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Capital markets expert Larry Tabb has issued a report "Blockchain Clearing and Settlement: Crossing the Chasm", which takes a realistic — some might say pessimistic – view of hurdles in the way of blockchain-enabled real time clearing and settlement.
Tabb highlights what he sees as insurmountable problems relating to identity and transparency, and explores these in some depth from both a buy-side and sell-side perspective. One of the key issues raised in Tabb's report isinformation leakage. This inevitably follows if registration changes from generic "street name", where brokers and custodians know which securities are held by clients, to an exacting shared ledger, whereby the client name should be on the transaction record prior to entering the trade.
Large investors, hedge funds, activist investors, and especially takeover firms, do not want to let others know that they are accumulating positions, notes Tabb. Information leakage will also happen when securities are lent out by investors to cover short positions because moving to real-time clearing would require securities to be on hand before they were sold (because they would clear virtually immediately).
Tabb agrees blockchains could deliver efficiency in areas like reconciliation or perhaps OTC markets, but in terms of the clearing and settlement process he says, "I just still don't understand how it's going to work," adding "the level of transparency has a very significant impact on whether people will use it or not."
It would be possible to obscure who is actually accumulating a position by using some sort of token or even have a random number that is the client, said Tabb. But the information leakage problem becomes more critical when it ties in with the securities lending process. Real time repatriation of securities used in short selling discloses your trading strategy to the sophisticated investors that borrowed them.
Tabb said: "Anybody who is shorting is a sophisticated investor, so what you would have to do is tell one of those more sophisticated investors, 'hey I need those securities back 'cause basically I'm going to sell them'.
"Now they might not know it's you — it will probably go through a custodian or something — but they know that somebody is about ready to sell a million shares of Vodafone or whatever. So either you have to borrow them; you have to pay money to borrow them from a broker, or you basically can't sell or you'll fail on the delivery because you won't actually have the securities on hand to make that delivery."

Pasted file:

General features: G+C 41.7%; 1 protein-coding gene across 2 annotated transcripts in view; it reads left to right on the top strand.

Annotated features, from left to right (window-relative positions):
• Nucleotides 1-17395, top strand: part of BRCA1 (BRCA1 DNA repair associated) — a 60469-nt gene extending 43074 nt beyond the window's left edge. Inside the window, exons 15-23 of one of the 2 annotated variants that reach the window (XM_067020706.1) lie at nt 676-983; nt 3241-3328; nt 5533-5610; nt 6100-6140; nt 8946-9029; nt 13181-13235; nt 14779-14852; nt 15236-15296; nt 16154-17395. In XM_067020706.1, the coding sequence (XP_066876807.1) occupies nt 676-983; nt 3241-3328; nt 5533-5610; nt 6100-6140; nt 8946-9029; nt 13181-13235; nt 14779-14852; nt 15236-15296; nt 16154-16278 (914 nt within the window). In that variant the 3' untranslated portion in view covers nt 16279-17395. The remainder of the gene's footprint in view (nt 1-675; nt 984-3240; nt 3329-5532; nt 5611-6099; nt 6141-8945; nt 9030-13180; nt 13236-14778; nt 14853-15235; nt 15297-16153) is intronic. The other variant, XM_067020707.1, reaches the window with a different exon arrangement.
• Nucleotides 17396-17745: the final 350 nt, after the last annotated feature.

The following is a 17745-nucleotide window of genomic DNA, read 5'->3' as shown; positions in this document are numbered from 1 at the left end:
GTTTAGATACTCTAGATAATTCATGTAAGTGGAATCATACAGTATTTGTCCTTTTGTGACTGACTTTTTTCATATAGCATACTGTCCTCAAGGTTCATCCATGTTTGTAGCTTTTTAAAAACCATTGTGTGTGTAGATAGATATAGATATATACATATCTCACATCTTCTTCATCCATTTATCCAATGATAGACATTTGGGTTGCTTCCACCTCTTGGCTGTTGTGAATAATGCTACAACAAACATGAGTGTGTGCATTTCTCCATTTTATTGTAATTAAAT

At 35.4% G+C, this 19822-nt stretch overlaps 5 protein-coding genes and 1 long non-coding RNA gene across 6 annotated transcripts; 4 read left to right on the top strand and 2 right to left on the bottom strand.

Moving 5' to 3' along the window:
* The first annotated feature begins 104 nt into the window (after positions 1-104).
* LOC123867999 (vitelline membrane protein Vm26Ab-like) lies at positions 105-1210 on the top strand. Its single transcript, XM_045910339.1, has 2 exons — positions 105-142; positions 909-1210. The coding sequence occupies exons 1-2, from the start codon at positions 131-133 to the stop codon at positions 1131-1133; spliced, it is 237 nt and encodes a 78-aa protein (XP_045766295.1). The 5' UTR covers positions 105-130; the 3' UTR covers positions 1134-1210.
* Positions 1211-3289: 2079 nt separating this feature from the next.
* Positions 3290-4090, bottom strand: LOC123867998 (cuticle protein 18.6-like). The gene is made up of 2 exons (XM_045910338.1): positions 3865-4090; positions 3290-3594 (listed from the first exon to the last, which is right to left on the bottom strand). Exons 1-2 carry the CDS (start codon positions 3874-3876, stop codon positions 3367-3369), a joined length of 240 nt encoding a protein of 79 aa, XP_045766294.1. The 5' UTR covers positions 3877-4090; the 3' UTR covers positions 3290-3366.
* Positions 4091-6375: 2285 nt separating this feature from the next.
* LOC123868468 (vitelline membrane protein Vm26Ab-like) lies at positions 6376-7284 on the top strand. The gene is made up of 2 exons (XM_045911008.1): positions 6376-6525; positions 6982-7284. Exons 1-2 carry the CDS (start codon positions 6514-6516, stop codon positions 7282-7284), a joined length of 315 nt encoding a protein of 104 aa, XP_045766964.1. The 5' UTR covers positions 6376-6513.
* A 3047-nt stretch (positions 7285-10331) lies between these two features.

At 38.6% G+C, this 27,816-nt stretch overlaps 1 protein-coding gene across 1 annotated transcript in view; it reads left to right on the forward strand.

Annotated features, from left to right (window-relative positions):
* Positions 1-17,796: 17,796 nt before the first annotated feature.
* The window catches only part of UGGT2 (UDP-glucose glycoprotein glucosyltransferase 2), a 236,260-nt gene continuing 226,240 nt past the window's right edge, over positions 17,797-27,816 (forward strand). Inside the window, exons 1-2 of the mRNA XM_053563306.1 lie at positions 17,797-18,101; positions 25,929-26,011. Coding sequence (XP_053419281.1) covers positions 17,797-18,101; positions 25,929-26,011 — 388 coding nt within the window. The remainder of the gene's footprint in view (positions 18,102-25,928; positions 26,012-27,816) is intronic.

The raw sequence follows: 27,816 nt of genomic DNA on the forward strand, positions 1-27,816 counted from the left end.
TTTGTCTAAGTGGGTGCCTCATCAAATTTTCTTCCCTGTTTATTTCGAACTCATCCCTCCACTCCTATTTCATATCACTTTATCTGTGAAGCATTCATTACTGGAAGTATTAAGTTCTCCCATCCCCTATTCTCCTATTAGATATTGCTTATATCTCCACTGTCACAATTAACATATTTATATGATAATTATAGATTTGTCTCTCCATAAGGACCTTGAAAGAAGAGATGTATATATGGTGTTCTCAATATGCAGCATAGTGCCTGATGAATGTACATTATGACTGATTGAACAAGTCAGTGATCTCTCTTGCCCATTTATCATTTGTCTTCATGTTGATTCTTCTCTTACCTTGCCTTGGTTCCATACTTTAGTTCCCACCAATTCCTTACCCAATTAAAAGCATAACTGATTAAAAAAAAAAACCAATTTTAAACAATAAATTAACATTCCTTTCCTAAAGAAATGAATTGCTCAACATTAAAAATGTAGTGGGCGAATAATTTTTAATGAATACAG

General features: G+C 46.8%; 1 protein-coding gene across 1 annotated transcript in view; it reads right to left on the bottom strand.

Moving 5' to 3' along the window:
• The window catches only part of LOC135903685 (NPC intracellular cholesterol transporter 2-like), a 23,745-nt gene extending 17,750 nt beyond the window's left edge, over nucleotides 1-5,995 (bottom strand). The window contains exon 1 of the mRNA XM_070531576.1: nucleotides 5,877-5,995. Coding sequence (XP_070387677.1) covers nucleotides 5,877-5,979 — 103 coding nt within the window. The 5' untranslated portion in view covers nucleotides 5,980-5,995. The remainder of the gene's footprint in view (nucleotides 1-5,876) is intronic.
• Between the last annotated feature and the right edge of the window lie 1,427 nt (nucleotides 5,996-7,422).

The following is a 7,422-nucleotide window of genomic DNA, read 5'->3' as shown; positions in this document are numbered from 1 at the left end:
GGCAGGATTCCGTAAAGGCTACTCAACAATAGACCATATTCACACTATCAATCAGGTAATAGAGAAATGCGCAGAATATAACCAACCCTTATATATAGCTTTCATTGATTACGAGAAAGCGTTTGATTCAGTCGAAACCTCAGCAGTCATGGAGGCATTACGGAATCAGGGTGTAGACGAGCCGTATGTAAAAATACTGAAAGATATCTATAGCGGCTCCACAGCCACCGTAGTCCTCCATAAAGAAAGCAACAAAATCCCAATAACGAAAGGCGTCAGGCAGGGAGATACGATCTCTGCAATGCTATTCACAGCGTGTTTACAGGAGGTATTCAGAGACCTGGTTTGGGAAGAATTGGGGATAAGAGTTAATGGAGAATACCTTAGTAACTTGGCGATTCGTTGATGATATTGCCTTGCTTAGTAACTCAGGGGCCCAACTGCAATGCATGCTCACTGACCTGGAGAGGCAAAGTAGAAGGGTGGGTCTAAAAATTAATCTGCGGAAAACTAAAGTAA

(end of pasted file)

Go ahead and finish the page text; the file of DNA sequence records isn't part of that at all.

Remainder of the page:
Asked if blockchain-enabled real time settlement could potentially retard short selling activities, Tabb said someone would have to figure out how fix this in advance. "I doubt that it would ever be implemented if it impacts short selling because that's a very significant business. The investors, the brokers, the asset holders, virtually all the major players would be against that; it impacts their investment strategy, it impacts the efficiency of the marketplace, it impacts custodian revenue opportunities."
Optimised settlement speed
Referring to a deal to provide a blockchain real time clearing option to the main Australian stock exchange ASX, Blythe Masters of Digital Asset Holdings pointed out that the technology could ascertain which trades don't need to be settled instantaneously and apply what she called "optimised settlement speed". The blockchain can allow a delay in some trades so these can be netted, reducing risk and liquidity requirements, she said.
Tabb agreed some sort of sliding scale would need to be put in place to facilitate the process. "It may be a day, it maybe two days, it may even be end of day on trade day. But the issues around information leakage and the issues around netting are really very critical."
Whether blockchains will settle trades on a gross or a net basis is a vexing question. Some advocates of blockchain technology believe netting will be integrated into the ledger, although they concede this will not be straightforward, others say everything will be done on a gross basis. Tabb believes a blockchain model would necessarily entail gross settlement and that this would be hugely inefficient to the way markets function.
"If a blockchain is an irrevocable record then the question becomes is — how do you actually net it? It needs to be a lot more complicated than a simple ledger of who bought what, when, and a chronological list of all the transactions. You have netting transactions, so how do I figure out exactly which securities I own?
"Even if you net it – what does that look like on the blockchain? I think about a ledger of all the transactions, now if you net all those transactions out, all of those things would be compressed. Would you have a separate netting transaction? You would never have actually received a payment for that."
Where Tabb sees some opportunity for blockchain is reconciliation. Trade reconciliation takes place between the books of brokers, custodian banks and customers.
"Just eliminating the reconciliation process would mean getting rid of some software and bunch of clerks who after the fact try to make sure that what you and I traded are the same thing. That would solve tremendous problems. And it would have nothing to do with settlement or clearing, but would easily be saving billions across the industry."